My following article is published today by the Melbourne Age:
During the bruising Democratic Party tussle with Hillary Clinton in April, a citizen journalist recorded Obama saying that he understood why working-class voters in decrepit industrial towns were “bitter” and clung to “guns or religion”.
Despite being a paid-up Obama supporter, writer Mayhill Fowler worked for the Huffington Post’s Off The Bus program – around 1,800 unpaid researchers, interviewers and reporters follow the intricacies of the campaign and publish it online – and believed it was her duty to reveal the event.
It was a defining media moment, made even more significant because most of the mainstream press explaining Obama’s comments conveniently airbrushed Fowler’s work. A “real” journalist hadn’t recorded the comment and therefore could be ignored.
It was the kind of exclusionary attitude all-too-common in Western media offices. Editors tell themselves that only “professionals” should be allowed to contribute published or broadcast information to the daily news cycle. Thankfully, this broken narrative is disappearing before our eyes. Alternative models are appearing by necessity.
Participatory media could easily be adopted in Australia. What about leading media outlets utilising trusted and vetted citizens in marginal seats and giving them resources to write and investigate issues relevant to their communities? From corrupt councillors to government inaction, politicians will find it hard to ignore questions from voters in their own electorate.
Journalism skills are hardly rocket science and can be acquired with experience and a little training. These so-called amateurs could blog, maintain wikis, write articles and develop contacts that would exceed any professional reporter who simply can’t devote the time to one area.
Networked journalism both engages a wider slice of society and ensures that more segments of the debate, from conservative to the progressive end, won’t feel so unrepresented in the media.
The future of robust journalism is still being written but it certainly won’t emerge from ignoring the wishes of the masses. Off The Bus co-founder Jay Rosen defines citizen journalism thus: “When the people formerly known as the audience employ the press tools they have in their possession to inform one another.”
The current debate in the West over the dwindling resources of the mainstream media remains mired in tired paradigms. Both print and online can survive, but the relationship between the professionals and their readers has to change. Print circulation is falling across the Western world and is unlikely to shift soon. Journalists have never been so mistrusted. Media owners, with notable exceptions, are not investing in investigative work.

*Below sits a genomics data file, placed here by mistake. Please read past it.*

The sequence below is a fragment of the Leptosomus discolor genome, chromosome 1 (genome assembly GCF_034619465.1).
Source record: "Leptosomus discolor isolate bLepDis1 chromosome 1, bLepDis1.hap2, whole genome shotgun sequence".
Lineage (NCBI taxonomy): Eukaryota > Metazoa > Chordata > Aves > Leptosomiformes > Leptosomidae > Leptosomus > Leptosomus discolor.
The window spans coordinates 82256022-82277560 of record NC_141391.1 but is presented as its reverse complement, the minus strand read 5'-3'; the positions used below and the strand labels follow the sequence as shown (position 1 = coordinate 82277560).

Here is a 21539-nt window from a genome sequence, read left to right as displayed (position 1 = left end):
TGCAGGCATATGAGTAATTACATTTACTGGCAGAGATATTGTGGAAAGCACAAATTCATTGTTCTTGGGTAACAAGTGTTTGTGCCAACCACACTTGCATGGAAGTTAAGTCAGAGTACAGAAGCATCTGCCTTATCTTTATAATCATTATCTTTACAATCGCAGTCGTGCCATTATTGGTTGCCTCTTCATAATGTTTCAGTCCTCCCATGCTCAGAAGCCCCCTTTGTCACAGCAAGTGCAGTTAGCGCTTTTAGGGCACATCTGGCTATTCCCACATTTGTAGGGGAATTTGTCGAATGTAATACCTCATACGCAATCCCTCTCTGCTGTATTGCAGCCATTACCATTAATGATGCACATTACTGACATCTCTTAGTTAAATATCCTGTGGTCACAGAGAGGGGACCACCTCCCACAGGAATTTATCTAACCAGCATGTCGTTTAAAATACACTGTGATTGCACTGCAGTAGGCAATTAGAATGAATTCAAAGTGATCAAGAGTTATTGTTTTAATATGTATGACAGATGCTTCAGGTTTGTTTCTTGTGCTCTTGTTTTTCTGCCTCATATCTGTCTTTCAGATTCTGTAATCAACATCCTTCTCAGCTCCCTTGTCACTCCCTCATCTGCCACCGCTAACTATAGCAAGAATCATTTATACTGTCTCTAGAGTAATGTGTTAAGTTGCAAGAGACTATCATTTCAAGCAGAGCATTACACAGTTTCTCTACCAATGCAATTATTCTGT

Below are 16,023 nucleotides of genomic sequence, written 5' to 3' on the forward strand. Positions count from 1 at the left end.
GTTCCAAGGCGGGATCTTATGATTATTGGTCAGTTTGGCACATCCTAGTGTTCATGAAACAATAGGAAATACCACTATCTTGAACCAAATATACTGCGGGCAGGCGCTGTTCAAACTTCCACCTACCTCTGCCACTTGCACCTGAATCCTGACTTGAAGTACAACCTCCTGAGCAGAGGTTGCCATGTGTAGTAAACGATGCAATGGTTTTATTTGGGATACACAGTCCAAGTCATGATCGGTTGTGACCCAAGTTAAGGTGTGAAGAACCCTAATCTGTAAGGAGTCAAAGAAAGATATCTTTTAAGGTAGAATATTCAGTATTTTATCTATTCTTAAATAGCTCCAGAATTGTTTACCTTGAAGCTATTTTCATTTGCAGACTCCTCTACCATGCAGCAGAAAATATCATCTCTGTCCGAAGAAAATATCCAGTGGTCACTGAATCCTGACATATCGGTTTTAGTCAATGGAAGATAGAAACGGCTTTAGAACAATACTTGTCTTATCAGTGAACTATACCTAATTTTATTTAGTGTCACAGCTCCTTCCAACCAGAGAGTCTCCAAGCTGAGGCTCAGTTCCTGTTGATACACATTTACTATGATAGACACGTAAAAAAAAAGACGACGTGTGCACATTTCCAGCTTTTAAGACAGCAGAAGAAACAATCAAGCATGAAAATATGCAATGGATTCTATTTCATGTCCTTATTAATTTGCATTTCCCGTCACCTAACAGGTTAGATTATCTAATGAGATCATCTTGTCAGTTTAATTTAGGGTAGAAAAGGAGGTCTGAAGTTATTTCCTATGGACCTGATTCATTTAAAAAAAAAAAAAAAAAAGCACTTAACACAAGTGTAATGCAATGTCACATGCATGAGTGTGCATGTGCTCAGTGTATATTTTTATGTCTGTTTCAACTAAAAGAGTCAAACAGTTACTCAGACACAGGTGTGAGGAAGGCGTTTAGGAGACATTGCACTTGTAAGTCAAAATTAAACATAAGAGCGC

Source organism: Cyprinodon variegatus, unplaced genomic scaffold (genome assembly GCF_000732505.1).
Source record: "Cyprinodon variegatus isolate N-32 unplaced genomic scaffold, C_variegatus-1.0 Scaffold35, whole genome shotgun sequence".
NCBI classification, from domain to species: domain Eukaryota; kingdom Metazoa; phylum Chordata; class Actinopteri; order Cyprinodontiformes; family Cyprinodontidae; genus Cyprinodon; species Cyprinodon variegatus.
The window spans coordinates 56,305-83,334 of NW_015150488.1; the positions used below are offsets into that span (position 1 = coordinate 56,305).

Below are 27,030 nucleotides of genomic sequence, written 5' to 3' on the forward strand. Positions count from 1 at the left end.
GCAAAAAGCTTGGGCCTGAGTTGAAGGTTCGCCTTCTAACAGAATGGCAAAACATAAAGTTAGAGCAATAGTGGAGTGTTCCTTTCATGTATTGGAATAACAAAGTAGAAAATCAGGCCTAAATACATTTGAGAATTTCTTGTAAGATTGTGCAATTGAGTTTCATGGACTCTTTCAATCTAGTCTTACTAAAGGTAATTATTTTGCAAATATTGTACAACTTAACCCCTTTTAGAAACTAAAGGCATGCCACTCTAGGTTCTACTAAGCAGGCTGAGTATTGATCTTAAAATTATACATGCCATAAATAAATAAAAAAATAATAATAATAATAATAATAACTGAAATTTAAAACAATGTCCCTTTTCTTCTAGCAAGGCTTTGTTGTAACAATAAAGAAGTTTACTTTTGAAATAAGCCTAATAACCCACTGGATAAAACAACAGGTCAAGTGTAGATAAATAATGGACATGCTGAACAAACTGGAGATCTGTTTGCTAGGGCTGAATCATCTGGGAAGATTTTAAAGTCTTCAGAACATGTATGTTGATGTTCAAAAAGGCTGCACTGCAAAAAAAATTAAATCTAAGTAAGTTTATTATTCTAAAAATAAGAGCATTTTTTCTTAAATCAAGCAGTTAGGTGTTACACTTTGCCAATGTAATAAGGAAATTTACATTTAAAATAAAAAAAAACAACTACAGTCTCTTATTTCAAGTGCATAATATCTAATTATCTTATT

The only answer is to connect interested parties from a diverse cross-selection and allow them access to the tools of the media elite. I agree with American media commentator Jeff Jarvis who tells newspapers: “Cover what you do best. Link to the rest.” In other words, know your strengths and don’t waste valuable resources sending journalists on stories that can be adequately covered by a few reporters. Readers will always be instinctively drawn to the best coverage (not sloppily re-written wire copy.)
Of course, these discussions are largely irrelevant in the non-Western world, the vast majority of the planet. Newspapers and television stations in authoritarian regimes are usually little more than propaganda-producing outlets (though interestingly in many of these states circulation figures are rising.) The internet is often the only source of alternative and reliable information.
During the research for my new book, I spent time in Egypt, Iran, Syria, Saudi Arabia, Cuba and China to discuss with writers, dissidents, online gurus, citizens, bloggers and politicians the ways in which the net is challenging repressive regimes and forcing uncomfortable issues into public consciousness.
Torture, multi-party elections, an unfiltered internet, gender relations and female circumcision are just a small taste of what courageous bloggers and activists are discussing online. Even with the censorship of many websites, through the assistance of Western multinationals such as Google, Yahoo and Microsoft, dissent is growing in many of these nations. But are we listening to their voices?
We are only given a tiny glimpse of these worlds in the West. I remember speaking to many middle-class Chinese twenty-somethings who resented the ways in which Western journalists stereotyped their nationalism as dangerous and foreign. As many angry bloggers told me, is it really any different to Americans celebrating and defending their government in times of crisis?
The Beijing Games proved that an anti-China narrative was alive and well in the foreign pages of our media. If reporters thought of reading Chinese bloggers writing during the event, they would have found a multitude of opinions about human rights, Tibet, the Dalai Lama and Taiwan. I waited optimistically for the publishing of these blogger’s perspectives, but it seemed that only a Western journalist’s filter was allowed to judge proceedings.
The West and the rest may seem eons apart in terms of interests and desires, but everybody craves trustworthy news and views. It’s time to engage communities to find ways in which they can contribute making sense of a rapidly shrinking globe.
Antony Loewenstein is the author of The Blogging Revolution, published by Melbourne University Press.